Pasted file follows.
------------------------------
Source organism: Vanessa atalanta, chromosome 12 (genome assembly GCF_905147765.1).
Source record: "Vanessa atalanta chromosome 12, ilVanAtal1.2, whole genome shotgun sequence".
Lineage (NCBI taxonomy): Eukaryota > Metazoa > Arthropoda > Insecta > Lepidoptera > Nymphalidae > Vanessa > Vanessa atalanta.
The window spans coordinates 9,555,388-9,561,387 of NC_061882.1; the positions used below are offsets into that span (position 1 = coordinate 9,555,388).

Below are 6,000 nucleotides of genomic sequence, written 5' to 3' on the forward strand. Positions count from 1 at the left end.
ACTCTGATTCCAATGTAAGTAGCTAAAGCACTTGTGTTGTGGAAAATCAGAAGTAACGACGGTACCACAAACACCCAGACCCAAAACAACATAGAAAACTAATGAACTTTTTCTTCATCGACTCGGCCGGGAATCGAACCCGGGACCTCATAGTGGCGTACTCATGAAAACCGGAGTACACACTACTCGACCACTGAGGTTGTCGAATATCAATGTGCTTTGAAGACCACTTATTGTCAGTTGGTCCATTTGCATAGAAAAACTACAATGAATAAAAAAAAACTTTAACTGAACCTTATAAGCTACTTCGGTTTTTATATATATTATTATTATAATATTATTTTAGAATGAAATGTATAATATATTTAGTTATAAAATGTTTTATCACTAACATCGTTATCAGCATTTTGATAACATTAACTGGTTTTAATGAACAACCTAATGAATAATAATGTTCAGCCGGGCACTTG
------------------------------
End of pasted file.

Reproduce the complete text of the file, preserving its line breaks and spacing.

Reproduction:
Source organism: Vanessa atalanta, chromosome 12 (genome assembly GCF_905147765.1).
Source record: "Vanessa atalanta chromosome 12, ilVanAtal1.2, whole genome shotgun sequence".
Lineage (NCBI taxonomy): Eukaryota > Metazoa > Arthropoda > Insecta > Lepidoptera > Nymphalidae > Vanessa > Vanessa atalanta.
The window spans coordinates 9,555,388-9,561,387 of NC_061882.1; the positions used below are offsets into that span (position 1 = coordinate 9,555,388).

Below are 6,000 nucleotides of genomic sequence, written 5' to 3' on the forward strand. Positions count from 1 at the left end.
ACTCTGATTCCAATGTAAGTAGCTAAAGCACTTGTGTTGTGGAAAATCAGAAGTAACGACGGTACCACAAACACCCAGACCCAAAACAACATAGAAAACTAATGAACTTTTTCTTCATCGACTCGGCCGGGAATCGAACCCGGGACCTCATAGTGGCGTACTCATGAAAACCGGAGTACACACTACTCGACCACTGAGGTTGTCGAATATCAATGTGCTTTGAAGACCACTTATTGTCAGTTGGTCCATTTGCATAGAAAAACTACAATGAATAAAAAAAAACTTTAACTGAACCTTATAAGCTACTTCGGTTTTTATATATATTATTATTATAATATTATTTTAGAATGAAATGTATAATATATTTAGTTATAAAATGTTTTATCACTAACATCGTTATCAGCATTTTGATAACATTAACTGGTTTTAATGAACAACCTAATGAATAATAATGTTCAGCCGGGCACTTG